I’m so jealous of past Sarah for the excitement and trepidation she was feeling this time year so I wanted to look back on some of the coolest things I experienced on my travels. Here are 8 amazing experiences I had in South America!
I climbed Colca Canyon – If we thought Huayna Picchu was a difficult climb then nothing prepared us for Colca Canyon – one of the deepest canyons in the world. Getting from top to bottom was the most physically challenging thing I’ve ever done, never mind getting back up again. I’m still not sure how we managed it and the experience was mostly pretty horrendous, but the sense of pride at having accomplished it was so incredible. The views weren’t too shabby either…
Read more: Colca Canyon: A Worthwhile Ordeal (Probably)
I got lost on one of the most beautiful islands in the world – When we arrived on the Isla del Sol without a map, a plan or any accommodation booked we realised we might have made a slight error. After hours of trekking up hills and across beaches in search of the hostel we wanted to stay in we finally declared ourselves well and truly lost and spent the night in an old lady’s hut. It was so easy to feel disheartened until we sat with our legs dangling off the cliffs enjoying the incredible views of Lake Titicaca.
Read more: Stranded on the Isla del Sol, Bolivia
I explored the Uyuni Salt Flats – Even though I was really ill when we visited the Salt Flats were one of the highlights of our trip. The landscapes were beautiful and often eerie, the sunsets were like nothing I’ve seen before and the thrill of having no idea where you were in the middle of the desert without seeing a single soul for hours on end was absolutely incredible. I’m not exaggerating when I say that the salt flats don’t even feel like they should belong on our planet because they’re so alien.
Read more: Sunset Over Salar de Uyuni
I experienced my first earthquake – Up until our second day in Ecuador I had never felt an earthquake. Tom felt a minor tremble in Arequipa, but that was nothing compared to the 7.8 Mw in Montanita. Just after it happened we were laughing at how terrified we’d both been, not realising the full extent of what had happened. While we were lying in bed in the darkness feeling very confused, most of the town were fleeing to higher ground because of tsunami warnings. Maybe calling it an amazing experience is a little inappropriate but it is one that not many people can say they’ve shared and I feel very lucky that the only scars we walked away with were mental ones.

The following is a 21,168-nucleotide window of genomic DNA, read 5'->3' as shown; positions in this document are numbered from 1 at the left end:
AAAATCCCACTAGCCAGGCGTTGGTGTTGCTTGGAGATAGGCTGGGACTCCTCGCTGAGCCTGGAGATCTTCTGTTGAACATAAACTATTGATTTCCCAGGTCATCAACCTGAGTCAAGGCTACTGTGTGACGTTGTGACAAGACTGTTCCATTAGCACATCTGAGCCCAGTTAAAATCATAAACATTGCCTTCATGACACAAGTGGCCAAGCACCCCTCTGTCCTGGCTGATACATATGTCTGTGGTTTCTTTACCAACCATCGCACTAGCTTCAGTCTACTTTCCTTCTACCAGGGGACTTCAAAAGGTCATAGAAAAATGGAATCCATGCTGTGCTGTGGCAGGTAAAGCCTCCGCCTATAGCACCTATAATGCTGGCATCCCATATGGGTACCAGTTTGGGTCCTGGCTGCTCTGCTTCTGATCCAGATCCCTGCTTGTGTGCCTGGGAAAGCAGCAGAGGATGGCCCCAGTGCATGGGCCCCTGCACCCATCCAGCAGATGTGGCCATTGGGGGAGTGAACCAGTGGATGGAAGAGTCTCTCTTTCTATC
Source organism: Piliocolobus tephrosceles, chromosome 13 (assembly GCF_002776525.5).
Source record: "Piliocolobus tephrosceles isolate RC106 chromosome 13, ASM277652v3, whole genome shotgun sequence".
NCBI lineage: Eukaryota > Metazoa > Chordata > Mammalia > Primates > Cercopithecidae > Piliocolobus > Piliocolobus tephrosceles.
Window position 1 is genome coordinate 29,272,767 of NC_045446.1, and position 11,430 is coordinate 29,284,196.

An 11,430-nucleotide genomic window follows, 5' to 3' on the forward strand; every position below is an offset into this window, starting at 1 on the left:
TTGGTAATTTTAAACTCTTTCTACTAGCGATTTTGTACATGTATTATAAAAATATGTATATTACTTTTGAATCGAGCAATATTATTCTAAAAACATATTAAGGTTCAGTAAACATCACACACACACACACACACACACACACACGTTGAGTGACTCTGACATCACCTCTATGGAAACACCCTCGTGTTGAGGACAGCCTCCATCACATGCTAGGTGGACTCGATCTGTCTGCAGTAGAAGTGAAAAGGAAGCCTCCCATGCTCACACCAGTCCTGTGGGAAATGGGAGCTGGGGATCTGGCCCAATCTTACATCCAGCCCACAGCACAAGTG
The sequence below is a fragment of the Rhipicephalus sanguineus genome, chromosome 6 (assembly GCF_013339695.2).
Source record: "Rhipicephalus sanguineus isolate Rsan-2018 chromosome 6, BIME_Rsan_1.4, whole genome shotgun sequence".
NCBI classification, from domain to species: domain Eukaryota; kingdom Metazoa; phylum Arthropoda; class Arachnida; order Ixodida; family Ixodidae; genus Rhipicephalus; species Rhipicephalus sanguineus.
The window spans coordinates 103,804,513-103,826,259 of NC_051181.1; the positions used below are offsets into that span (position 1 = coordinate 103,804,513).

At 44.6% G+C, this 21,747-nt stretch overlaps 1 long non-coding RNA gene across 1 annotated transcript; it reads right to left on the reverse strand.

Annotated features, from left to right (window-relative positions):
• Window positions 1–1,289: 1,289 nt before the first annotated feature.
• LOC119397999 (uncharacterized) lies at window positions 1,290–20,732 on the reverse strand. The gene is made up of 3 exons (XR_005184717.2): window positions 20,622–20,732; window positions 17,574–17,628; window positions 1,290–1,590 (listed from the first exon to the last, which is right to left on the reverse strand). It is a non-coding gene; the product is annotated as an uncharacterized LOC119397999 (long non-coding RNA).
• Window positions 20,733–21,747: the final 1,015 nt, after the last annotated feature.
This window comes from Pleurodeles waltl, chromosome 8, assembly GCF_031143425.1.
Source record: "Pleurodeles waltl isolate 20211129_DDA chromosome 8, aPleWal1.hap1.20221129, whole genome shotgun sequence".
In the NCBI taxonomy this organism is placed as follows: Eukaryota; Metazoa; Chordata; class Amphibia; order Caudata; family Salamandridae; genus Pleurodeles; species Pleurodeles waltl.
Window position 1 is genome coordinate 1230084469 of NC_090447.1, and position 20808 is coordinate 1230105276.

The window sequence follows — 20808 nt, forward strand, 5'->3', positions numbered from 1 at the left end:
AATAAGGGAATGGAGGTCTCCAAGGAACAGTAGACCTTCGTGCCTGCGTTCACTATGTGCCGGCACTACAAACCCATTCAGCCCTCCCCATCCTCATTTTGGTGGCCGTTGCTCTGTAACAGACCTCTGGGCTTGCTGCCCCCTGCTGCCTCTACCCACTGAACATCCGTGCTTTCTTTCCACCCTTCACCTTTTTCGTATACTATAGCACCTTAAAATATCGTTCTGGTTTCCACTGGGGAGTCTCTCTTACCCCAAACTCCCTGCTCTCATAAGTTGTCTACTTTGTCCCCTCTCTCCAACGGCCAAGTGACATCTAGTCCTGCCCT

I almost died on a mountain in Ecuador – The Quilotoa Loop is absolutely beautiful and our photos make it seem like we were having the best time ever, but in reality it wasn’t always like that. We found ourselves caught up in a flash flood climbing up the mountain, watched lightning strike the ground right next to where we were standing, had to seek shelter for the night in a freezing cold stone hut with no running water or electricity and took a wrong turn that led us perilously close to plummeting hundreds of feet down to almost certain death. I have never been so cold, been so soaked to the bone or felt so scared and downtrodden, but the feeling of reaching the crater and being so taken aback by how beautiful it was made it (almost) worth it.
Read more: Hiking the Quilotoa Loop (The Disaster That Was)
I visited the centre of the Earth – Sure Quito’s Mitad del Mundo is super touristy, but being able to say you’re standing (or sitting) in two hemispheres at the same time is pretty cool right?
I slept in a cabin at the foot of an active volcano – You might have heard that Ecuador’s most famous volcano erupted recently, and the national park surrounding it has only just reopened. Not put off by our near-death experience in Quilotoa we spent the weekend at The Secret Garden hostel trying activities like horse riding and mountain biking in the mornings followed by card games and lots of rum until the early hours. With no internet access whatsoever we got to meet so many amazing people. I was devastated when we had to leave and say goodbye to new friends.